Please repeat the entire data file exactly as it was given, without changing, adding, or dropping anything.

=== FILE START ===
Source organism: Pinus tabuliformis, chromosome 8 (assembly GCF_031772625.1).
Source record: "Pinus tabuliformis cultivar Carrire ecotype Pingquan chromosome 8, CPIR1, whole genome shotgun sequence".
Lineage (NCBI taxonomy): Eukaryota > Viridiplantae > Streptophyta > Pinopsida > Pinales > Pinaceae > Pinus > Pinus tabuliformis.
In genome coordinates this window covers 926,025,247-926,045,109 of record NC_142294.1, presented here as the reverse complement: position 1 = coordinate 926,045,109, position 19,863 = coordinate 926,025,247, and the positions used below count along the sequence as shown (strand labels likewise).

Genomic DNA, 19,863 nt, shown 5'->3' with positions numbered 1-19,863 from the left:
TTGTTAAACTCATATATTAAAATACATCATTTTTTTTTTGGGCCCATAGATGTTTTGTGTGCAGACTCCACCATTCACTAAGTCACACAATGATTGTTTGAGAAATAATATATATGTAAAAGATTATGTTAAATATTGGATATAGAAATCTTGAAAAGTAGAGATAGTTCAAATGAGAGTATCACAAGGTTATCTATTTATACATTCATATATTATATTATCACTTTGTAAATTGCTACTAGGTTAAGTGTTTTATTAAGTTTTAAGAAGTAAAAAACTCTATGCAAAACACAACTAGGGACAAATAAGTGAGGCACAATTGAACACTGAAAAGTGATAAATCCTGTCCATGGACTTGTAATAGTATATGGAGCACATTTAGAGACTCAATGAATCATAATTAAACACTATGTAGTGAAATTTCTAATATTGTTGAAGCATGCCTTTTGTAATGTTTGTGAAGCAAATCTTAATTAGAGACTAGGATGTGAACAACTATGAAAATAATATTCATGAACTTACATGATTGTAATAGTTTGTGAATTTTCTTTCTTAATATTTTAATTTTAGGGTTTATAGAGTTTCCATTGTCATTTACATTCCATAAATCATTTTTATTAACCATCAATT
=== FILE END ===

Source organism: Pinus tabuliformis, chromosome 8 (assembly GCF_031772625.1).
Source record: "Pinus tabuliformis cultivar Carrire ecotype Pingquan chromosome 8, CPIR1, whole genome shotgun sequence".
Lineage (NCBI taxonomy): Eukaryota > Viridiplantae > Streptophyta > Pinopsida > Pinales > Pinaceae > Pinus > Pinus tabuliformis.
In genome coordinates this window covers 926,025,247-926,045,109 of record NC_142294.1, presented here as the reverse complement: position 1 = coordinate 926,045,109, position 19,863 = coordinate 926,025,247, and the positions used below count along the sequence as shown (strand labels likewise).

Genomic DNA, 19,863 nt, shown 5'->3' with positions numbered 1-19,863 from the left:
TTGTTAAACTCATATATTAAAATACATCATTTTTTTTTTGGGCCCATAGATGTTTTGTGTGCAGACTCCACCATTCACTAAGTCACACAATGATTGTTTGAGAAATAATATATATGTAAAAGATTATGTTAAATATTGGATATAGAAATCTTGAAAAGTAGAGATAGTTCAAATGAGAGTATCACAAGGTTATCTATTTATACATTCATATATTATATTATCACTTTGTAAATTGCTACTAGGTTAAGTGTTTTATTAAGTTTTAAGAAGTAAAAAACTCTATGCAAAACACAACTAGGGACAAATAAGTGAGGCACAATTGAACACTGAAAAGTGATAAATCCTGTCCATGGACTTGTAATAGTATATGGAGCACATTTAGAGACTCAATGAATCATAATTAAACACTATGTAGTGAAATTTCTAATATTGTTGAAGCATGCCTTTTGTAATGTTTGTGAAGCAAATCTTAATTAGAGACTAGGATGTGAACAACTATGAAAATAATATTCATGAACTTACATGATTGTAATAGTTTGTGAATTTTCTTTCTTAATATTTTAATTTTAGGGTTTATAGAGTTTCCATTGTCATTTACATTCCATAAATCATTTTTATTAACCATCAATT